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dc.contributor.advisorAnnas, Juliaen_US
dc.contributor.authorBaker, Jennifer Anne*
dc.creatorBaker, Jennifer Anneen_US
dc.date.accessioned2013-05-09T10:43:06Z
dc.date.available2013-05-09T10:43:06Z
dc.date.issued2003en_US
dc.identifier.urihttp://hdl.handle.net/10150/289860
dc.description.abstractEudaimonism once had great success in fostering a public appreciation of philosophy. In contrast, a recent editorial on the subject of bioethics was titled, "The Ethicist's New Clothes." Contemporary ethical theories have not been well popularized, and to the public these theories seem untried. But perhaps the public is right to be suspicious of ethical accounts that regard ethics as the province of those with advanced training in philosophy. Once we start thinking this, we have perhaps forgotten what ethics is meant to do, and how it is meant to do what it does for all of us. In this project, I set up a contest between ethical theories, seeking to determine which is the most practically guiding to agents. In chapters one and two I argue that a number of contemporary approaches to ethics are inappropriately inapplicable. In contrast, a version of virtue ethics, ancient eudaimonist theory, is shown to be more applicable and practical to agents than either Kant's theory or consequentialism. In chapters three and four I argue for how this is. In chapters five and six, I look to how far-ranging ethical theories' applicability may be, by considering how eudaimonist ethical theory can help to justify political organization. Stoic and Epicurean eudaimonism, for example, can justify arrangements that we might recognize as liberal, but not by attempting to remain neutral on the subject of value.
dc.language.isoen_USen_US
dc.publisherThe University of Arizona.en_US
dc.rightsCopyright © is held by the author. Digital access to this material is made possible by the University Libraries, University of Arizona. Further transmission, reproduction or presentation (such as public display or performance) of protected items is prohibited except with permission of the author.en_US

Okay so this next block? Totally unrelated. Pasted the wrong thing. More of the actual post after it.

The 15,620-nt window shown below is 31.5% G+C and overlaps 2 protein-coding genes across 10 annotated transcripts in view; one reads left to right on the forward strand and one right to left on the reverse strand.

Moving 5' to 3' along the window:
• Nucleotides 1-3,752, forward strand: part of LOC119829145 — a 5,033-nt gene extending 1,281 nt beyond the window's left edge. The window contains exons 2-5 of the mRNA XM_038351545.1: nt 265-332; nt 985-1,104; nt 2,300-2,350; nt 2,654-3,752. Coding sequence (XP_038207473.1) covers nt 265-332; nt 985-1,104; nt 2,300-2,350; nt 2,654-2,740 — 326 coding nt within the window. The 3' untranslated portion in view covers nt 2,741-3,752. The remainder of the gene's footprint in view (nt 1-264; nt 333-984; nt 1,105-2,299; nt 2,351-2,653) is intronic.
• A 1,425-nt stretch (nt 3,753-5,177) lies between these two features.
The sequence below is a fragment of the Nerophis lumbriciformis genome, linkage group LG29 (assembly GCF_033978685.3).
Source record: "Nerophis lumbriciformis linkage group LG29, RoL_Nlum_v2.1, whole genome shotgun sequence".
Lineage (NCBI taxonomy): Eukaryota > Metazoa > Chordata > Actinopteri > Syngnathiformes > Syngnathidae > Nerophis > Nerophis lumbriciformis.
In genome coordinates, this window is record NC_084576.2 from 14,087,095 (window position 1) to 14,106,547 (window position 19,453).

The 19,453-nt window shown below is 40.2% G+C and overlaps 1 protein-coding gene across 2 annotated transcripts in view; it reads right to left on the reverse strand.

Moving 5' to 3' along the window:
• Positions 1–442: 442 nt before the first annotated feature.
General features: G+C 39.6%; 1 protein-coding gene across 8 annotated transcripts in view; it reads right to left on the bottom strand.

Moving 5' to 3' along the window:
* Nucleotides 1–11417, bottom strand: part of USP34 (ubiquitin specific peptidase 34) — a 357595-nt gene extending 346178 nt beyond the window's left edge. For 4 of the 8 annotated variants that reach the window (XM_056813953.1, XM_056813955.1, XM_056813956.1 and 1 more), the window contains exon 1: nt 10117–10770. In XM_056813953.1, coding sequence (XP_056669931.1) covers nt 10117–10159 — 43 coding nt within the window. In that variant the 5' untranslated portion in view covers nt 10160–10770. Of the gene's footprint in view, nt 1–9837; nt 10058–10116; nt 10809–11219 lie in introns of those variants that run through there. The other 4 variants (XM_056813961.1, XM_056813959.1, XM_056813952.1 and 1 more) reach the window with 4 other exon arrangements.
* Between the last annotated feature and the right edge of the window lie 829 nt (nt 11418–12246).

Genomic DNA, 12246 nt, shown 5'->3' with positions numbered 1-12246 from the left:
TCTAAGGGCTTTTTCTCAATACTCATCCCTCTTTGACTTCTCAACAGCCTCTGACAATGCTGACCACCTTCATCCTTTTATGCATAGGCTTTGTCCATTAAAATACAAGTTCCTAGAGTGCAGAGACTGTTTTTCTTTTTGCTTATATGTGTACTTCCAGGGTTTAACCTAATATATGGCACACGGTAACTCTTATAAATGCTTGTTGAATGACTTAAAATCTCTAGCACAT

dc.subjectPhilosophy.en_US
dc.titleThe practical life of what reasons: Eudaimonist ethics as a guide to right actionen_US
dc.typetexten_US
dc.typeDissertation-Reproduction (electronic)en_US
thesis.degree.grantorUniversity of Arizonaen_US
thesis.degree.leveldoctoralen_US
dc.identifier.proquest3089895en_US
thesis.degree.disciplineGraduate Collegeen_US
thesis.degree.disciplinePhilosophyen_US
thesis.degree.namePh.D.en_US
dc.identifier.bibrecord.b44417147en_US
refterms.dateFOA2018-09-06T11:58:06Z
html.description.abstractEudaimonism once had great success in fostering a public appreciation of philosophy. In contrast, a recent editorial on the subject of bioethics was titled, "The Ethicist's New Clothes." Contemporary ethical theories have not been well popularized, and to the public these theories seem untried. But perhaps the public is right to be suspicious of ethical accounts that regard ethics as the province of those with advanced training in philosophy. Once we start thinking this, we have perhaps forgotten what ethics is meant to do, and how it is meant to do what it does for all of us. In this project, I set up a contest between ethical theories, seeking to determine which is the most practically guiding to agents. In chapters one and two I argue that a number of contemporary approaches to ethics are inappropriately inapplicable. In contrast, a version of virtue ethics, ancient eudaimonist theory, is shown to be more applicable and practical to agents than either Kant's theory or consequentialism. In chapters three and four I argue for how this is. In chapters five and six, I look to how far-ranging ethical theories' applicability may be, by considering how eudaimonist ethical theory can help to justify political organization. Stoic and Epicurean eudaimonism, for example, can justify arrangements that we might recognize as liberal, but not by attempting to remain neutral on the subject of value.


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